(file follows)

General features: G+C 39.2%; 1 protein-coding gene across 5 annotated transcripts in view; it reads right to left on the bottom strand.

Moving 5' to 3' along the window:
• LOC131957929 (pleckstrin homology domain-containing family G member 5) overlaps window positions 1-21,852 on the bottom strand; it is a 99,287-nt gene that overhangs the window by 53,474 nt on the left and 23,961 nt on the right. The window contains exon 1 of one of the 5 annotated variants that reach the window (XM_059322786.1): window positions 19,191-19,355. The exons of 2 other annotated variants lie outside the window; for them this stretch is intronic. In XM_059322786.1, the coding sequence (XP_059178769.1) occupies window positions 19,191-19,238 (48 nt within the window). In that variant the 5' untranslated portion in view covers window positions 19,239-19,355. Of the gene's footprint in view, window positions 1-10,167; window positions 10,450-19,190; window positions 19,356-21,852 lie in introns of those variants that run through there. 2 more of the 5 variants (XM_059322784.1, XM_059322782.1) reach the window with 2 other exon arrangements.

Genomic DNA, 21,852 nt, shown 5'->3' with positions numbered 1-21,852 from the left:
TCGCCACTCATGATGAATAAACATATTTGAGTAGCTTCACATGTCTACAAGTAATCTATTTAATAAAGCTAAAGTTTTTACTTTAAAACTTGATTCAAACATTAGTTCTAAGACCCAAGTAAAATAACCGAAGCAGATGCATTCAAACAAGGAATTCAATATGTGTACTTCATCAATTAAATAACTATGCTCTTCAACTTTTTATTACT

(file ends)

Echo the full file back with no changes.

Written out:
General features: G+C 39.2%; 1 protein-coding gene across 5 annotated transcripts in view; it reads right to left on the bottom strand.

Moving 5' to 3' along the window:
• LOC131957929 (pleckstrin homology domain-containing family G member 5) overlaps window positions 1-21,852 on the bottom strand; it is a 99,287-nt gene that overhangs the window by 53,474 nt on the left and 23,961 nt on the right. The window contains exon 1 of one of the 5 annotated variants that reach the window (XM_059322786.1): window positions 19,191-19,355. The exons of 2 other annotated variants lie outside the window; for them this stretch is intronic. In XM_059322786.1, the coding sequence (XP_059178769.1) occupies window positions 19,191-19,238 (48 nt within the window). In that variant the 5' untranslated portion in view covers window positions 19,239-19,355. Of the gene's footprint in view, window positions 1-10,167; window positions 10,450-19,190; window positions 19,356-21,852 lie in introns of those variants that run through there. 2 more of the 5 variants (XM_059322784.1, XM_059322782.1) reach the window with 2 other exon arrangements.

Genomic DNA, 21,852 nt, shown 5'->3' with positions numbered 1-21,852 from the left:
TCGCCACTCATGATGAATAAACATATTTGAGTAGCTTCACATGTCTACAAGTAATCTATTTAATAAAGCTAAAGTTTTTACTTTAAAACTTGATTCAAACATTAGTTCTAAGACCCAAGTAAAATAACCGAAGCAGATGCATTCAAACAAGGAATTCAATATGTGTACTTCATCAATTAAATAACTATGCTCTTCAACTTTTTATTACT